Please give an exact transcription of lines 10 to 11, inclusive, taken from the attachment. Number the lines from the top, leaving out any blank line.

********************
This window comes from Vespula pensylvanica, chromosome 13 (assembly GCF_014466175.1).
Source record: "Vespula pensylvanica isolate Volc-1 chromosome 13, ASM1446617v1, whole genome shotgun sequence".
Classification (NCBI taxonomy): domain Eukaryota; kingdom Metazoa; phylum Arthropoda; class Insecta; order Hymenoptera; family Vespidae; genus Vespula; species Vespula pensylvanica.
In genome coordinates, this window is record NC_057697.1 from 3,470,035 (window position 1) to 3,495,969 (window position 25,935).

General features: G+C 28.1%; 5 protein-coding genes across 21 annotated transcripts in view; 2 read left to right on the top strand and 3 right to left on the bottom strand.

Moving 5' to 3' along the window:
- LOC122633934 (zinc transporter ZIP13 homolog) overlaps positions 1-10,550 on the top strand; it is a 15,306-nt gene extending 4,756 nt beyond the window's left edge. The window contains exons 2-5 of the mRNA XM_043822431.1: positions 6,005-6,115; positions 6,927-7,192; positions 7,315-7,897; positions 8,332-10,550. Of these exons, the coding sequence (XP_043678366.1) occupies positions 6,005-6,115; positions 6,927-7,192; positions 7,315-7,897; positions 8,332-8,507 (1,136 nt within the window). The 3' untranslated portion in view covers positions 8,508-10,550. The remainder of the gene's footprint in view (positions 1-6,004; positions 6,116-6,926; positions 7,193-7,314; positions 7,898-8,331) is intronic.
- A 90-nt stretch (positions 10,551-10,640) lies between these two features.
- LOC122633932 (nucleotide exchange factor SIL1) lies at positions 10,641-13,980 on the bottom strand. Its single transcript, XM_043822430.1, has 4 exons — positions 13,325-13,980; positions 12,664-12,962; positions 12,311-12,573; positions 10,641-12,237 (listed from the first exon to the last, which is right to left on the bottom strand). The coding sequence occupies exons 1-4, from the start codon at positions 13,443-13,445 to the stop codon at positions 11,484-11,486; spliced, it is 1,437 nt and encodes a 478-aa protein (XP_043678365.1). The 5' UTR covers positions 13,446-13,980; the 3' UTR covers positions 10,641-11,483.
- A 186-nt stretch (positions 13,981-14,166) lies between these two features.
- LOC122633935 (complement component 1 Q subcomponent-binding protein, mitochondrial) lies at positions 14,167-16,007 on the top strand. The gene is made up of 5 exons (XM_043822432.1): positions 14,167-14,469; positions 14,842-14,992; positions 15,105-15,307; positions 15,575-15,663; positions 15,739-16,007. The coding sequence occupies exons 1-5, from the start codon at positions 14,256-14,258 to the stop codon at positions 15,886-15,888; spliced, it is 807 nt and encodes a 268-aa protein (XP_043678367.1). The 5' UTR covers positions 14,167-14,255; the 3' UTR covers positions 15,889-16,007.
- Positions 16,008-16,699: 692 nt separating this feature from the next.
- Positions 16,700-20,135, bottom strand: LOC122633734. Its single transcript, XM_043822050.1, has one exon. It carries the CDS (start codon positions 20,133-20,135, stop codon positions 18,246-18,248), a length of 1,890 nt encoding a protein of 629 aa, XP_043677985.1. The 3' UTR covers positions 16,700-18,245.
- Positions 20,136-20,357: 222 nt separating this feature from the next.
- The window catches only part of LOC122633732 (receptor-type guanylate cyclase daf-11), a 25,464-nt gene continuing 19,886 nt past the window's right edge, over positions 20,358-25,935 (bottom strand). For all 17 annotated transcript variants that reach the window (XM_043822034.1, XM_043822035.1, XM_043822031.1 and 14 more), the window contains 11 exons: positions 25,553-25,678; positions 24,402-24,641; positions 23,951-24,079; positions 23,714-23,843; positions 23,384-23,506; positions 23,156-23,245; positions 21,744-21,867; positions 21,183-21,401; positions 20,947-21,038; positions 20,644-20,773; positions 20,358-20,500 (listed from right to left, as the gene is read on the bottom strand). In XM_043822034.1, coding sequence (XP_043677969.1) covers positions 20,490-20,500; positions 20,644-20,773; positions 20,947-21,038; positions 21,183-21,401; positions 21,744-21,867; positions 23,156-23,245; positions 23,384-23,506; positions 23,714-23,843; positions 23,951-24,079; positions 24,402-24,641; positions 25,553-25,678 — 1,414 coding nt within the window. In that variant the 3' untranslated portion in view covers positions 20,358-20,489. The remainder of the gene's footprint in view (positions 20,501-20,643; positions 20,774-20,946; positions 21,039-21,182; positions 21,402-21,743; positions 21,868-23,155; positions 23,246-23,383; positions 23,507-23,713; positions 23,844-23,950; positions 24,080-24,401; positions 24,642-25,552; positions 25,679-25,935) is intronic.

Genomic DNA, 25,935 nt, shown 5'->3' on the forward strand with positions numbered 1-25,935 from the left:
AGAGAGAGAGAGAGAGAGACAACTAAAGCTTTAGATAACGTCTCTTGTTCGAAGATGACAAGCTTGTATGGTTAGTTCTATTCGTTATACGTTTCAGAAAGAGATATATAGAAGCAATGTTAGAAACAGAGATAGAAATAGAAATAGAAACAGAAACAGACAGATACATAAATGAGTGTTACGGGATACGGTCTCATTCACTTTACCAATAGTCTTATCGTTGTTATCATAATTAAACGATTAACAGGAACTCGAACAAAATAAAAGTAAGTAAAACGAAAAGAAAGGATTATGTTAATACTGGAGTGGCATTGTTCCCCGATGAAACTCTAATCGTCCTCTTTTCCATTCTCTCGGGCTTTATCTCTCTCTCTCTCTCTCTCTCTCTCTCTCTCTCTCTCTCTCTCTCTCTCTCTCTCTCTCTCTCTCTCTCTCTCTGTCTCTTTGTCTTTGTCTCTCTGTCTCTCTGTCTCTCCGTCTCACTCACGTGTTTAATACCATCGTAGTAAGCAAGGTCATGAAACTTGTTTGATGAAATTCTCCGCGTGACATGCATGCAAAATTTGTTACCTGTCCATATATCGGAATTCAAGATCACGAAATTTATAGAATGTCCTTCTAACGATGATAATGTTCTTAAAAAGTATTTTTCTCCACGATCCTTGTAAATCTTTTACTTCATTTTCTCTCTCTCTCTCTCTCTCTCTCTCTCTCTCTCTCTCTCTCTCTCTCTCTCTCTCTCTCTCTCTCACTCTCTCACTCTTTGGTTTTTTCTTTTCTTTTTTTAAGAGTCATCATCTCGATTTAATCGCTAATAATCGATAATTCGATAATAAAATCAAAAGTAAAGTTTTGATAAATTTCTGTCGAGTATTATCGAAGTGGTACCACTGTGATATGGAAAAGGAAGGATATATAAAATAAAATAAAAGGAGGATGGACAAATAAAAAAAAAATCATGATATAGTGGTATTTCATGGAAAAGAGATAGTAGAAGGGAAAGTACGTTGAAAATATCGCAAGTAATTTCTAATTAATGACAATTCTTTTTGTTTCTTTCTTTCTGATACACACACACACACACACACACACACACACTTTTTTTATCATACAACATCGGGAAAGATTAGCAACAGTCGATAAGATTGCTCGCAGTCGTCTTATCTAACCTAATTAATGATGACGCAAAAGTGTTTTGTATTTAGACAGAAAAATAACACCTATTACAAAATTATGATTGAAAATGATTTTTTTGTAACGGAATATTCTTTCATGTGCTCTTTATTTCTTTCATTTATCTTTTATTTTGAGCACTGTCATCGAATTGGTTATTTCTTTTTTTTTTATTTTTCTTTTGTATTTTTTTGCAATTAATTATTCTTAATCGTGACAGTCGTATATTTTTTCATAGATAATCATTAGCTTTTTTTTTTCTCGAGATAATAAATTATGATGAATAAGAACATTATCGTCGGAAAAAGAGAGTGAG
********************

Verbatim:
- A 186-nt stretch (positions 13,981-14,166) lies between these two features.
- LOC122633935 (complement component 1 Q subcomponent-binding protein, mitochondrial) lies at positions 14,167-16,007 on the top strand. The gene is made up of 5 exons (XM_043822432.1): positions 14,167-14,469; positions 14,842-14,992; positions 15,105-15,307; positions 15,575-15,663; positions 15,739-16,007. The coding sequence occupies exons 1-5, from the start codon at positions 14,256-14,258 to the stop codon at positions 15,886-15,888; spliced, it is 807 nt and encodes a 268-aa protein (XP_043678367.1). The 5' UTR covers positions 14,167-14,255; the 3' UTR covers positions 15,889-16,007.